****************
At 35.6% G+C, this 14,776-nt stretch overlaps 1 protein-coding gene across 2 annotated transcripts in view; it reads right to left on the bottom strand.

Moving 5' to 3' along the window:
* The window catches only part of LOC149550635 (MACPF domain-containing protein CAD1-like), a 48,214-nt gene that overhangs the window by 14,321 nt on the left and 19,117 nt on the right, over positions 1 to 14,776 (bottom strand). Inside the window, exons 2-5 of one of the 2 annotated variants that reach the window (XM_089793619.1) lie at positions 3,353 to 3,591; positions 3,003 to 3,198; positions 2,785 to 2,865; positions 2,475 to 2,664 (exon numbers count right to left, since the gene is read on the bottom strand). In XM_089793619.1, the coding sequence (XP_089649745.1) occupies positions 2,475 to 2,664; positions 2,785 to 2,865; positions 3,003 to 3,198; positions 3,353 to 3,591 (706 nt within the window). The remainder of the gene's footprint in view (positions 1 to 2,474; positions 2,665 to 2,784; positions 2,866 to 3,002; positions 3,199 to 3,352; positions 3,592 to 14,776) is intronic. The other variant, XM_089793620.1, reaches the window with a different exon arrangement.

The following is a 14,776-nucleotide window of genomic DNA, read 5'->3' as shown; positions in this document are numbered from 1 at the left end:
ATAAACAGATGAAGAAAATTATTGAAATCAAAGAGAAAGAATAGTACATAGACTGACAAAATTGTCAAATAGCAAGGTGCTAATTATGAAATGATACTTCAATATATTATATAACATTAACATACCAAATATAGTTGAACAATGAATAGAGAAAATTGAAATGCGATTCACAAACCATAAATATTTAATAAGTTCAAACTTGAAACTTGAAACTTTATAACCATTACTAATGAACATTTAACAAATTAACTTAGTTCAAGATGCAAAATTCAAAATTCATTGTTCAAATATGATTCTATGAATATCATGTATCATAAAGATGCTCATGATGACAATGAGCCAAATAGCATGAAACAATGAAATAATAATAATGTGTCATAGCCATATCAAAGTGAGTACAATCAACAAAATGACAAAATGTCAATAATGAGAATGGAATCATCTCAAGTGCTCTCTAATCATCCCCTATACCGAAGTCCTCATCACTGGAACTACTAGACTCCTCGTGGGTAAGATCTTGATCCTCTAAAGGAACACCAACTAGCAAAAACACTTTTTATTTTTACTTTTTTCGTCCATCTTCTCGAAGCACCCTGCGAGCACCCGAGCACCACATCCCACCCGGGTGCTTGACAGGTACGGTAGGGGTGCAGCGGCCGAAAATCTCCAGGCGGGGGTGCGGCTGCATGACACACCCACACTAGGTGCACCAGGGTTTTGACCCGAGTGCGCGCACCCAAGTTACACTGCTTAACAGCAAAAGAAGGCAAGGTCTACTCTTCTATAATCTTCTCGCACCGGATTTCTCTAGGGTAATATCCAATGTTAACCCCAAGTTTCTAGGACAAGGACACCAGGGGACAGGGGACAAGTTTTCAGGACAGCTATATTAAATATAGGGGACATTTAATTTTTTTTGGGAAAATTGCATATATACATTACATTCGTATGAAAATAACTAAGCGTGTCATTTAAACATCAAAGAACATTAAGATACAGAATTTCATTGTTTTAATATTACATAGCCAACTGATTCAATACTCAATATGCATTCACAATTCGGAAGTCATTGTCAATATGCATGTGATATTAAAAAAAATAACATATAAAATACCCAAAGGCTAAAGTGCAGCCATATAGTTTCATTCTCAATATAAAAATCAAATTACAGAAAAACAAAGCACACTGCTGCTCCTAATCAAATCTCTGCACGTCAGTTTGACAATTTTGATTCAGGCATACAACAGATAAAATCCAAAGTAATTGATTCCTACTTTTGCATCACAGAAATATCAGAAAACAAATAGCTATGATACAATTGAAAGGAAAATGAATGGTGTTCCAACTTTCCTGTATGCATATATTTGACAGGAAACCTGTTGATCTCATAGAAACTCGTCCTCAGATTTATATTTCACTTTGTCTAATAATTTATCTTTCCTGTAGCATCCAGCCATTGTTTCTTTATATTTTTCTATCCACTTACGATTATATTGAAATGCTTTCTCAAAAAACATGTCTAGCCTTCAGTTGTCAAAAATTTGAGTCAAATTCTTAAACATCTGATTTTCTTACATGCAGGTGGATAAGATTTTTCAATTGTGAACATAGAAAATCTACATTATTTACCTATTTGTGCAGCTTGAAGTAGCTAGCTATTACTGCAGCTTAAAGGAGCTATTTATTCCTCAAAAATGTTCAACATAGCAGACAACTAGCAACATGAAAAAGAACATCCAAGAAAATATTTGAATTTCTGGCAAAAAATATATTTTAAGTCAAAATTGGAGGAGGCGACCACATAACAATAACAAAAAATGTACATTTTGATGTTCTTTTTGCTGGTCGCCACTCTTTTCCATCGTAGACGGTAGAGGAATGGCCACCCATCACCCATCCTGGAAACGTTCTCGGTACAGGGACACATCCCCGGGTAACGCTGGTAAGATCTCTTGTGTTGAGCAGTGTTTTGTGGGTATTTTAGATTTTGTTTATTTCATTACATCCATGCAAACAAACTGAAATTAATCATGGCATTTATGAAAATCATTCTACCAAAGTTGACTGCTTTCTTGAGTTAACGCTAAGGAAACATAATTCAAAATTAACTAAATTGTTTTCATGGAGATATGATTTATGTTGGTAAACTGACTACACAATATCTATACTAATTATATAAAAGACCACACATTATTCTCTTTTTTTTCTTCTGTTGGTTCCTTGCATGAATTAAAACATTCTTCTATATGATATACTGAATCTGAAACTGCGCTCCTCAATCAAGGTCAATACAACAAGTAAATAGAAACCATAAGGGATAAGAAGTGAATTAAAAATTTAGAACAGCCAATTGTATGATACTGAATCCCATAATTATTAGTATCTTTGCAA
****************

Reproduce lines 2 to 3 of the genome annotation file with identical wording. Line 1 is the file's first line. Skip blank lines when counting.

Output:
Moving 5' to 3' along the window:
* The window catches only part of LOC149550635 (MACPF domain-containing protein CAD1-like), a 48,214-nt gene that overhangs the window by 14,321 nt on the left and 19,117 nt on the right, over positions 1 to 14,776 (bottom strand). Inside the window, exons 2-5 of one of the 2 annotated variants that reach the window (XM_089793619.1) lie at positions 3,353 to 3,591; positions 3,003 to 3,198; positions 2,785 to 2,865; positions 2,475 to 2,664 (exon numbers count right to left, since the gene is read on the bottom strand). In XM_089793619.1, the coding sequence (XP_089649745.1) occupies positions 2,475 to 2,664; positions 2,785 to 2,865; positions 3,003 to 3,198; positions 3,353 to 3,591 (706 nt within the window). The remainder of the gene's footprint in view (positions 1 to 2,474; positions 2,665 to 2,784; positions 2,866 to 3,002; positions 3,199 to 3,352; positions 3,592 to 14,776) is intronic. The other variant, XM_089793620.1, reaches the window with a different exon arrangement.